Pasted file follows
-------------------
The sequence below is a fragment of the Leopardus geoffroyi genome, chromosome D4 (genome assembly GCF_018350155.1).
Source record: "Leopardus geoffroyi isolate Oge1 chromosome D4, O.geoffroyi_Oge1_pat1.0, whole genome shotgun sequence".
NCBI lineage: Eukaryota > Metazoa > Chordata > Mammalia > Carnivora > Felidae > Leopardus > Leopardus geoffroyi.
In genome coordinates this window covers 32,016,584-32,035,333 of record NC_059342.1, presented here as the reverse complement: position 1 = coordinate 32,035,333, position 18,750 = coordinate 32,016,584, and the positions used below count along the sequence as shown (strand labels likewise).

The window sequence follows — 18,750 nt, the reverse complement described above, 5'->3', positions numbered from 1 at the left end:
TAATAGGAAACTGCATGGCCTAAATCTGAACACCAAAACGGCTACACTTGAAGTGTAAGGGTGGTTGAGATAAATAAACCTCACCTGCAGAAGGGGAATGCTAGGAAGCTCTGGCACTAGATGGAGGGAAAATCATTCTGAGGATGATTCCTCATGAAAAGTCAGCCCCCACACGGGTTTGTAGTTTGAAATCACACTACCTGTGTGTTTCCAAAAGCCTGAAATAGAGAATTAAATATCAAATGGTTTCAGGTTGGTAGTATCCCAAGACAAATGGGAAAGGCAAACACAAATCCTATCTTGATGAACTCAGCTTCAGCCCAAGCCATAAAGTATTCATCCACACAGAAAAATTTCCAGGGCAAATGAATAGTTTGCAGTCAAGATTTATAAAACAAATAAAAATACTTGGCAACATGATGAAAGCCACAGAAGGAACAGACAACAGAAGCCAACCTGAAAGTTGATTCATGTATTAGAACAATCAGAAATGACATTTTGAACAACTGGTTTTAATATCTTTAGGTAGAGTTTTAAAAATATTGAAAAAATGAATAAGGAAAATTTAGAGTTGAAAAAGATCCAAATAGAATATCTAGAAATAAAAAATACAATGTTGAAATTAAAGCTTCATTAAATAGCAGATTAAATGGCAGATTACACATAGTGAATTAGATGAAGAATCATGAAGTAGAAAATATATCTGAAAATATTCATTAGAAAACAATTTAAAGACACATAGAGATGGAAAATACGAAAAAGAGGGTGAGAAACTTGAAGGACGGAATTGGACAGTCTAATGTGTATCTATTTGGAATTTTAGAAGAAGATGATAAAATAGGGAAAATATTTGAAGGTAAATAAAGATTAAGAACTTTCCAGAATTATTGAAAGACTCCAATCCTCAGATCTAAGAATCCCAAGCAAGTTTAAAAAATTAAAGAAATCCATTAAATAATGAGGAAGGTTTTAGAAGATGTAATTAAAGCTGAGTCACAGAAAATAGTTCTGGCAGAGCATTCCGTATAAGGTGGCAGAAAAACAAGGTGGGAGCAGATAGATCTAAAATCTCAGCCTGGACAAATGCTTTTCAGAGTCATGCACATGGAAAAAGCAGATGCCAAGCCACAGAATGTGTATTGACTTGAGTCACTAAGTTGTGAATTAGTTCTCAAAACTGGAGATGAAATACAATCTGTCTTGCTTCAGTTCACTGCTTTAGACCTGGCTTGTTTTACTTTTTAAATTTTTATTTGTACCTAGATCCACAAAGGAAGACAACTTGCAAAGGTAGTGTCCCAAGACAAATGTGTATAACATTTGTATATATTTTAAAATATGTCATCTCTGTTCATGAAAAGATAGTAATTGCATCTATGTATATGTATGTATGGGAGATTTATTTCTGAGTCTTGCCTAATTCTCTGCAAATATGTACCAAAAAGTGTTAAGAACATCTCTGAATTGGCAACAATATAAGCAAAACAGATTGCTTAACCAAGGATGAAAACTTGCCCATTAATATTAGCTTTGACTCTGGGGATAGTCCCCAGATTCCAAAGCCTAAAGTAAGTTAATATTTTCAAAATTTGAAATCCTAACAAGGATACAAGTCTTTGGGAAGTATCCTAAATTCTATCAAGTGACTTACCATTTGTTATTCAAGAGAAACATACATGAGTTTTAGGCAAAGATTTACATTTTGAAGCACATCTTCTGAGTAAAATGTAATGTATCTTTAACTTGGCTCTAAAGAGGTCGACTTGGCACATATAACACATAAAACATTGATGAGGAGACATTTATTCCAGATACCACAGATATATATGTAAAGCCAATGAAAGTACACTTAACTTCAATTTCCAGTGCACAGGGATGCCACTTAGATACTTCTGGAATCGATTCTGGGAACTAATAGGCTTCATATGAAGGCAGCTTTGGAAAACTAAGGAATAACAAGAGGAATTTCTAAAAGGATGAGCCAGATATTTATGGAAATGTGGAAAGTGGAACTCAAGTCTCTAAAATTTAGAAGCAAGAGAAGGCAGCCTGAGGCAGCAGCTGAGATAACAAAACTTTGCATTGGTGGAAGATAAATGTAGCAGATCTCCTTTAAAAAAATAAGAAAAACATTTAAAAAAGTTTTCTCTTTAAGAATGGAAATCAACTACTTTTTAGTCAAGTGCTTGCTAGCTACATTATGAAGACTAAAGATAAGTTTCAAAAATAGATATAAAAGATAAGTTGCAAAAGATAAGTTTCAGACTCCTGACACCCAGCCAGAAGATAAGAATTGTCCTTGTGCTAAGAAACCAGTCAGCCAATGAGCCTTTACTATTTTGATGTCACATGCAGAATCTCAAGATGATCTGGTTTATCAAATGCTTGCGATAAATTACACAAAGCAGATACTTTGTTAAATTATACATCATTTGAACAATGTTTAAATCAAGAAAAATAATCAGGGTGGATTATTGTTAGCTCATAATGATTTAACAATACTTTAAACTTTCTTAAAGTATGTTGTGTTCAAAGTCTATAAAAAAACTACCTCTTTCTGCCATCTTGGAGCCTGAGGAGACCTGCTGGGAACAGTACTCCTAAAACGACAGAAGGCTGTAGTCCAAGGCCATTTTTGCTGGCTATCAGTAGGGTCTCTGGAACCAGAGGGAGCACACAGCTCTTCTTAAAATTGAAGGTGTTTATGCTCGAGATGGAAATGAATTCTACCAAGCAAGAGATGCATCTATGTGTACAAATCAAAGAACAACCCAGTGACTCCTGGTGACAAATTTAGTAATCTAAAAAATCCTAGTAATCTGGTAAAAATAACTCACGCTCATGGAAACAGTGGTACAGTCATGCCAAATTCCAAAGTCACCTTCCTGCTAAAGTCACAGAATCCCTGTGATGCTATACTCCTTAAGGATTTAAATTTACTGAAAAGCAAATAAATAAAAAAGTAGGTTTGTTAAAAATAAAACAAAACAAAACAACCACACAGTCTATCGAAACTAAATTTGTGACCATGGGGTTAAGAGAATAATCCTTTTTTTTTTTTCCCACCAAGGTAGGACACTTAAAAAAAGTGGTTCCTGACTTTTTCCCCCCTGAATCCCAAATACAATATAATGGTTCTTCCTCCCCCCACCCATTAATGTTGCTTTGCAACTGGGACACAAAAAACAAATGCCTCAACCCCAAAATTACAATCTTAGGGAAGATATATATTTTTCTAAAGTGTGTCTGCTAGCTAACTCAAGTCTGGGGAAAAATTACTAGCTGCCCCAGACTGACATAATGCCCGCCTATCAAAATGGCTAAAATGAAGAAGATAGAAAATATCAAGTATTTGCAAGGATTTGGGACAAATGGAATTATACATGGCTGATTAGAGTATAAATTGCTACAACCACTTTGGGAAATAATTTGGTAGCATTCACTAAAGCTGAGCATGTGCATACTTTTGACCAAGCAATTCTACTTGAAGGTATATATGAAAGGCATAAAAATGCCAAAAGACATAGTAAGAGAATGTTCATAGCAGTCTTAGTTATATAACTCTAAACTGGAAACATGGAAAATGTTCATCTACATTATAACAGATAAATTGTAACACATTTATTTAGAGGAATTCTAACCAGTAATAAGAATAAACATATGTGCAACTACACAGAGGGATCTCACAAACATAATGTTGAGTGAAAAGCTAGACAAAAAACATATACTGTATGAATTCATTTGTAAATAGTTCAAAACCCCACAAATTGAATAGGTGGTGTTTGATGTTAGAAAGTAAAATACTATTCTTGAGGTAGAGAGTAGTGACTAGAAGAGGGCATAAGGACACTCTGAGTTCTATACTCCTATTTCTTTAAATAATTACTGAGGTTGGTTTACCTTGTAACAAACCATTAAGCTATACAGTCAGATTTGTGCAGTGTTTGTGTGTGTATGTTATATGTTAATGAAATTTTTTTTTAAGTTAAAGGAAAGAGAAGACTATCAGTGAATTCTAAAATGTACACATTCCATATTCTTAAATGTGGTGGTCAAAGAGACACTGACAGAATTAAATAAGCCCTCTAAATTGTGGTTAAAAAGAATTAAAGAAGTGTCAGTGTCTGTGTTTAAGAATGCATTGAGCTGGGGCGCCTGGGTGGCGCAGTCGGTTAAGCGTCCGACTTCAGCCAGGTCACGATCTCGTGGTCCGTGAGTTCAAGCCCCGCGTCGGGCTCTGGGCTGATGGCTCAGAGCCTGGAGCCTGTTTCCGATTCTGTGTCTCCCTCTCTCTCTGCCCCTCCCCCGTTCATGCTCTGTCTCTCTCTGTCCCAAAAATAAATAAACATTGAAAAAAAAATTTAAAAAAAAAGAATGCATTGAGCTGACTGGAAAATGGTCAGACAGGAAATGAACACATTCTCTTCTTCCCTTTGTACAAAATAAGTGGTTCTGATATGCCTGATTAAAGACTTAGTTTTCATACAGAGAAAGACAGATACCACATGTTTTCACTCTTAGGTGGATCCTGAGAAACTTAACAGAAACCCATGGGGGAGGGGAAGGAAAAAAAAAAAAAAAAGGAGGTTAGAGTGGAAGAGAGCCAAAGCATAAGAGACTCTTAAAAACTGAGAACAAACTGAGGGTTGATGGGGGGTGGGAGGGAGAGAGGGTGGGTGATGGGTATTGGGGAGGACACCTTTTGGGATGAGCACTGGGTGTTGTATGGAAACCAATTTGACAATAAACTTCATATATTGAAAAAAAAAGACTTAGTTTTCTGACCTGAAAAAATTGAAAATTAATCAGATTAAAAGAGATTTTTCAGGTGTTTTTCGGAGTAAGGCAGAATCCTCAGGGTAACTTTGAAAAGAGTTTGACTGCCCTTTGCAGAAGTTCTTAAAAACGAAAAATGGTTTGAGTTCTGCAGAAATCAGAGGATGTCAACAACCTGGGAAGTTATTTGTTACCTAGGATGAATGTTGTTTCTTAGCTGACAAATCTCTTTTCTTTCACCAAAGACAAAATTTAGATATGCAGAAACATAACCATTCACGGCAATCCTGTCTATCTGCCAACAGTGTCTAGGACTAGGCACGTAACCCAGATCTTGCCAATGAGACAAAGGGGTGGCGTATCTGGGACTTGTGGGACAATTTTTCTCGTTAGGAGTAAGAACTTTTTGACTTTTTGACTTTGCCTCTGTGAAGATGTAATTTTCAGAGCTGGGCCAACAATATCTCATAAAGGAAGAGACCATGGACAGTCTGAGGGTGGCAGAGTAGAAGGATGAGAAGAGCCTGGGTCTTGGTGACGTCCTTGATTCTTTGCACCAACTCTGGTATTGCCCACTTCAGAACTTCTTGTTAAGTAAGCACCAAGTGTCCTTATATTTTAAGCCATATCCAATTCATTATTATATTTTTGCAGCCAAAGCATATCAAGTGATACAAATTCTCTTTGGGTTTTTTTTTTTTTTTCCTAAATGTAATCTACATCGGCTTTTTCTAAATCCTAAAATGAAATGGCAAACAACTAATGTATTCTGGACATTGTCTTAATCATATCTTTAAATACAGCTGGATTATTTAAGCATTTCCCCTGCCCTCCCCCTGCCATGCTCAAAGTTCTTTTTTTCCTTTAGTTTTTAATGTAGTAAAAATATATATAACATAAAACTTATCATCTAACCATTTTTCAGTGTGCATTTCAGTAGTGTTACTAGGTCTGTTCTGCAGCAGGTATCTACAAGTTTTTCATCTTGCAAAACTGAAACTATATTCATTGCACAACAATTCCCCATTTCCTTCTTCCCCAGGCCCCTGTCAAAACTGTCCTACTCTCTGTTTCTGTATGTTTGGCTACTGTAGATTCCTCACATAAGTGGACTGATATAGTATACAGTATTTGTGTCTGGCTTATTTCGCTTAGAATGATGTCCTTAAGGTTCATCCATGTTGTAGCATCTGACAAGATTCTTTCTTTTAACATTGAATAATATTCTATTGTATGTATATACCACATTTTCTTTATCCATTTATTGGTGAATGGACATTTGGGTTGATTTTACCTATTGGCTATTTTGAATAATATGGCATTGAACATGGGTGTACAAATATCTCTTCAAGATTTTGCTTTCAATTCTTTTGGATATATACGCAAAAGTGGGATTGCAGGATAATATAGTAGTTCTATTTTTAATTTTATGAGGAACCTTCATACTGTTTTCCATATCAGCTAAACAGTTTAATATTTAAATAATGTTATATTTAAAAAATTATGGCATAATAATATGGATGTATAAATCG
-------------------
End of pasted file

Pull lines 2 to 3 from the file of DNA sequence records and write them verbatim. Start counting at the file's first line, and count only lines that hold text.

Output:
Source record: "Leopardus geoffroyi isolate Oge1 chromosome D4, O.geoffroyi_Oge1_pat1.0, whole genome shotgun sequence".
NCBI lineage: Eukaryota > Metazoa > Chordata > Mammalia > Carnivora > Felidae > Leopardus > Leopardus geoffroyi.